Technology: The Next Story

Following the interest sparked by my recent blog post on the way some modern technology flattens communication and encourages us to consume the news as entertainment in a passive way, I’m delighted to recommend The Next Story: Life and Faith After the Digital Explosion. The Next Story is the latest book from Tim Challies and is published by Zondervan in April. As Tim is best known as a blogger, he is clearly pro-technology and the book reflects this. But he’s also alert to its dangers. Here’s the endorsement I wrote for the book:

”We all marvel at the rapid technological advances that have taken place in our lifetime. But few of us stop to reflect on the profound way these changes are shaping what it means to be human. The Next Story is a great place to start. It moves beyond warnings simply to be careful what we see (important though these are) to explore how the medium of new technology affects how we know God, relate to other people and even how we think. Instead of simplistic rules or proof texts, it offers a penetrating analysis of the modern world in the light of the biblical story together with practical principles that will enable you to ensure technology is your tool and not your master.”

The Next Story is available here from amazon.com and amazon.co.uk.

By the way, some people who read my recent post seemed to assume that because I highlighted a danger with Twitter I was thereby dismissing it as a medium and therefore leapt to its (or their own?) defence! This, though, assumes that a technology (or any other cultural artifact for that matter)  is something you’re either all for or all against. We need a more sophisticated approach. Human beings are made in God’s image, but that image is now corrupted by sin. This means that our cultural, scientific, artistic and technological endeavours are all shot through with both good and bad. They both reflect our image-bearing in certain ways and at the same time reflect our selfishness and self-glorying in other ways. They both reflect God’s revelation in creation and twist that revelation into idolatrous forms. So we cannot put technologies in an ‘all good’ box, nor in an ‘all bad’ box.

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3 thoughts on “Technology: The Next Story

  1. Hi Tim

    Not sure if you get the time to read these comments but just thought I’d have a go at some constructive feedback on “You Can Change”.

    First up, I love this book. I’m reading it for the second time with my staff team at Southern Cross Presbyterian Church, Lismore Australia (first time was with my wife) and so I’m onto my second change project – becoming more thankful.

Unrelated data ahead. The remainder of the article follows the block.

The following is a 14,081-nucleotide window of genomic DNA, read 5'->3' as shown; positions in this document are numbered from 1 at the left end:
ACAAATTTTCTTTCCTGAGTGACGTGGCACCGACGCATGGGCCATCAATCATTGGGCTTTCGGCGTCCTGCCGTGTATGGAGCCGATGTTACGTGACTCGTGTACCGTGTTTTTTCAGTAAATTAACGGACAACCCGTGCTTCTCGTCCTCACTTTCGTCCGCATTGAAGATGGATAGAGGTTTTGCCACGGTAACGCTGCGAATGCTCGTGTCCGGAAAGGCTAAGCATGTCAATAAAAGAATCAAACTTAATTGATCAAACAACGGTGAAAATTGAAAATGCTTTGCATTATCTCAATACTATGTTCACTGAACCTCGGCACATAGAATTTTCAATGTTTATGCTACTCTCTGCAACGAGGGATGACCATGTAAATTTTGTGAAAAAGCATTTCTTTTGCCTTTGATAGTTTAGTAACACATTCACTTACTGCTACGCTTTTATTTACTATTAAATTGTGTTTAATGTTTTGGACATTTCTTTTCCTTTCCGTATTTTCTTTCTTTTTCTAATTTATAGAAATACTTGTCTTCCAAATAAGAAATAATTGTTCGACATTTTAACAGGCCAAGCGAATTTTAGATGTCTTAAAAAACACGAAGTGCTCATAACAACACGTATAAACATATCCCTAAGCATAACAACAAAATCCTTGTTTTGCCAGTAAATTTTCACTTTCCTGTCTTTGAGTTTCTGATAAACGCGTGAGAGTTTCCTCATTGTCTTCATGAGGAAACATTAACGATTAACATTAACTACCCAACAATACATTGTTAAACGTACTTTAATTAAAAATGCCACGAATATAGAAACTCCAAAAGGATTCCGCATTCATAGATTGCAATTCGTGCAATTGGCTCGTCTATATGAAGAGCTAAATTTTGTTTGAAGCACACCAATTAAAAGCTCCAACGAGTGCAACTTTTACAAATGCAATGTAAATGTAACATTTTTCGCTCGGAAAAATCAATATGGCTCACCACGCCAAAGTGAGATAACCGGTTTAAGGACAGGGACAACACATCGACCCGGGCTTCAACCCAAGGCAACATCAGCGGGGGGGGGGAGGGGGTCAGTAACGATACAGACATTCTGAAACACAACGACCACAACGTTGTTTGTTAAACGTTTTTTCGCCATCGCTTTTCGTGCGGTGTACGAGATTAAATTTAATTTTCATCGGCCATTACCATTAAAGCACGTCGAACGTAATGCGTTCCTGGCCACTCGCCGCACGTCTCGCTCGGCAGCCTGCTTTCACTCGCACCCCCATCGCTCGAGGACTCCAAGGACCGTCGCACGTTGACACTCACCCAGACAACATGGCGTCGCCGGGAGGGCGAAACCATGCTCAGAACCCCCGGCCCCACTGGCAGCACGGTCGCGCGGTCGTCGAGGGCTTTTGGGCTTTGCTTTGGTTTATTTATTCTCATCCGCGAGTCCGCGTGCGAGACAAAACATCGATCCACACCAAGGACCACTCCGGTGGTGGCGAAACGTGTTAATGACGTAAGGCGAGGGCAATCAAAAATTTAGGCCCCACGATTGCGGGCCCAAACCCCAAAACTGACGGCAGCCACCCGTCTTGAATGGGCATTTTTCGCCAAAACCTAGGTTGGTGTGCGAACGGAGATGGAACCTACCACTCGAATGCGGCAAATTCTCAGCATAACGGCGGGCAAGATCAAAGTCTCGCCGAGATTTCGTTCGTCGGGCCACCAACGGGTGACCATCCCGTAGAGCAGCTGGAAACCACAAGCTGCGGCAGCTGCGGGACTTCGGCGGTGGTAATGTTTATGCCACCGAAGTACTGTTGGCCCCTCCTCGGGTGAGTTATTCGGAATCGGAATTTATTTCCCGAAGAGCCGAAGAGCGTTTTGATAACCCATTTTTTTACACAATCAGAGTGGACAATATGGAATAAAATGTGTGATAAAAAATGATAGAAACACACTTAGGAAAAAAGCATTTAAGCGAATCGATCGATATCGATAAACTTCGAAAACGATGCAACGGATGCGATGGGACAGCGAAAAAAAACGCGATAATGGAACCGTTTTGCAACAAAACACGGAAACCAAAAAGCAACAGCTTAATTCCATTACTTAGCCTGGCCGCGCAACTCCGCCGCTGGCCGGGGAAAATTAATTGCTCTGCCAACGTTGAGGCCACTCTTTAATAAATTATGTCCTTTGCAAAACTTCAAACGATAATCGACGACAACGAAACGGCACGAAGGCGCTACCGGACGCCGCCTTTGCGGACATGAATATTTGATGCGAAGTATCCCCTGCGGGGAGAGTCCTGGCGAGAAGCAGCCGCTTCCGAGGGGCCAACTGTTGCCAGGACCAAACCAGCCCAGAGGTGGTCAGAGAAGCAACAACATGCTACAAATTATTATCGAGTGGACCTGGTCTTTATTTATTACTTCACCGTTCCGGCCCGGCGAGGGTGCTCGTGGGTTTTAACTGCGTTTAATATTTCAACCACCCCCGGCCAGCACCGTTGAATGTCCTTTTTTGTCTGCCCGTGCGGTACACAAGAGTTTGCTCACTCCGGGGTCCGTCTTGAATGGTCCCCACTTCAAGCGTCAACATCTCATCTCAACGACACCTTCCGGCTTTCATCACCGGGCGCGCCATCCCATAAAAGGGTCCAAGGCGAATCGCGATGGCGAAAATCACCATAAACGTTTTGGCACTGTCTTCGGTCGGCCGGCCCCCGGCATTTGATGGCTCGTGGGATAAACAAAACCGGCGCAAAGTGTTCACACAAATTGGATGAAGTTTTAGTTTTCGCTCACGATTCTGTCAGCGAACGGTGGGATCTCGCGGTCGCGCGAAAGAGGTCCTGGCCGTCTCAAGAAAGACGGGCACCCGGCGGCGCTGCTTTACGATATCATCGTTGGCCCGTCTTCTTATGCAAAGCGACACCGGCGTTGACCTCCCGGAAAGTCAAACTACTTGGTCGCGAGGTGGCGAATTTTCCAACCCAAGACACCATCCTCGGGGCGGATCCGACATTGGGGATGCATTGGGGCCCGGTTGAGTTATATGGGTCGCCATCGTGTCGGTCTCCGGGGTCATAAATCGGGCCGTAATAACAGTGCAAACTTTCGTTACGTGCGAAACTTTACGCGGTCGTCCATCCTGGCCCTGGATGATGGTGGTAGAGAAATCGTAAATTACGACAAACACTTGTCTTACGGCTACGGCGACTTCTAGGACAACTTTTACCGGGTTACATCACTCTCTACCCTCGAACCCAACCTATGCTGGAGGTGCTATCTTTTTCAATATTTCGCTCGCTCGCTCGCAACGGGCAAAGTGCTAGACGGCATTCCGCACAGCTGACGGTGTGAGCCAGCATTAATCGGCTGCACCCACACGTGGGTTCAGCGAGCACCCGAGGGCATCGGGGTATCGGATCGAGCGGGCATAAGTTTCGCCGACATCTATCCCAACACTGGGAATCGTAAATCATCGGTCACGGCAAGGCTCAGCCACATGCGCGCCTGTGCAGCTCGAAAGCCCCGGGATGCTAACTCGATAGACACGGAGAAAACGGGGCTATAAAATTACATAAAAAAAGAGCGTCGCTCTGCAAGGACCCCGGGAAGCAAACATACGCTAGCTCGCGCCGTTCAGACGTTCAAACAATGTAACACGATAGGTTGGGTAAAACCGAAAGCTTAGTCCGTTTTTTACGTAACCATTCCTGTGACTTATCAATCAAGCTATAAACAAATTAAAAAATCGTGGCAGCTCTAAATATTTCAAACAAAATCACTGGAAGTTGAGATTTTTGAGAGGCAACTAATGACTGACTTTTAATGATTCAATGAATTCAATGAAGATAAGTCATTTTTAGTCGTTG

But now that I’m reading it with others, I’m noticing that some (and none of them unintelligent people) seem to be struggling with the length of some of the chapters. In short (pardon the pun), I wonder whether others might too and whether the next edition might be restructured to accommodate those who are perhaps less used to ploughing through large slabs. I realise I have no idea how much work this would require and may be completely unrealistic, but just thought I’d pose the question as someone who really appreciates your ministry and wants to see it be as fruitful as possible.

    Thanks for your efforts

    Pete

  2. Tim, I wholeheartedly agree with your plea for a “more sophisticated approach.” Our Lord regenerates the whole person when they are saved. As His children (even with the on-going influence of sin at work), we should have the confidence – and humility – to demonstrate some mental and emotional dexterity when we consider issues such as the impact of technology in the age in which we live.

    I was also interested to read your response previously, where you said you didn’t want to live in an entirely sobre world. I do agree. However, my insticnt is that it would be good to live in a slightly more sobre, and less trivial environment. Perhaps that is the heart of the issue when we consider our use of technology and so on. That is, how do we discren that which is good and that which is potentially harmful (however trivial or light-hearted it may seem).

  3. Thanks for the feedback on You Can Change. Dividing the chapters would wreck the ten question structure. I’m not sure I could come up with a twenty question structure – it took me long enough to formulate the ten questions! I’m not sure you can simply stop at a section break half way through a chapter. Regards, Tim

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